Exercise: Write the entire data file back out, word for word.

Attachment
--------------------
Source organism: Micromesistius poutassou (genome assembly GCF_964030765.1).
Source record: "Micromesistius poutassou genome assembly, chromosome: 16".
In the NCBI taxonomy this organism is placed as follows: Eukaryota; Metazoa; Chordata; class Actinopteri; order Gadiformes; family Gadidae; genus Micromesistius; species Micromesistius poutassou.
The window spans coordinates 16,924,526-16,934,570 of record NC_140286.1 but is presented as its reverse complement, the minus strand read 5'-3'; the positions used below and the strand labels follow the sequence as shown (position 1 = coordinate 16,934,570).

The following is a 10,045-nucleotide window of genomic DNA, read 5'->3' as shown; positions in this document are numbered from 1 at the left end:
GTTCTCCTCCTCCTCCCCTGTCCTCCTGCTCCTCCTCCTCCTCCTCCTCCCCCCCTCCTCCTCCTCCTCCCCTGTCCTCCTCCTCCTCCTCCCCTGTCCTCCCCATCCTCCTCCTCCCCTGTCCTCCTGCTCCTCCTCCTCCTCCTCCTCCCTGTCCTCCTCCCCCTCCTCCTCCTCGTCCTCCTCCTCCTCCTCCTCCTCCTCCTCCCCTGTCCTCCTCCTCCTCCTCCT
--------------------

Source organism: Micromesistius poutassou (genome assembly GCF_964030765.1).
Source record: "Micromesistius poutassou genome assembly, chromosome: 16".
In the NCBI taxonomy this organism is placed as follows: Eukaryota; Metazoa; Chordata; class Actinopteri; order Gadiformes; family Gadidae; genus Micromesistius; species Micromesistius poutassou.
The window spans coordinates 16,924,526-16,934,570 of record NC_140286.1 but is presented as its reverse complement, the minus strand read 5'-3'; the positions used below and the strand labels follow the sequence as shown (position 1 = coordinate 16,934,570).

The following is a 10,045-nucleotide window of genomic DNA, read 5'->3' as shown; positions in this document are numbered from 1 at the left end:
GTTCTCCTCCTCCTCCCCTGTCCTCCTGCTCCTCCTCCTCCTCCTCCTCCCCCCCTCCTCCTCCTCCTCCCCTGTCCTCCTCCTCCTCCTCCCCTGTCCTCCCCATCCTCCTCCTCCCCTGTCCTCCTGCTCCTCCTCCTCCTCCTCCTCCCTGTCCTCCTCCCCCTCCTCCTCCTCGTCCTCCTCCTCCTCCTCCTCCTCCTCCTCCCCTGTCCTCCTCCTCCTCCTCCT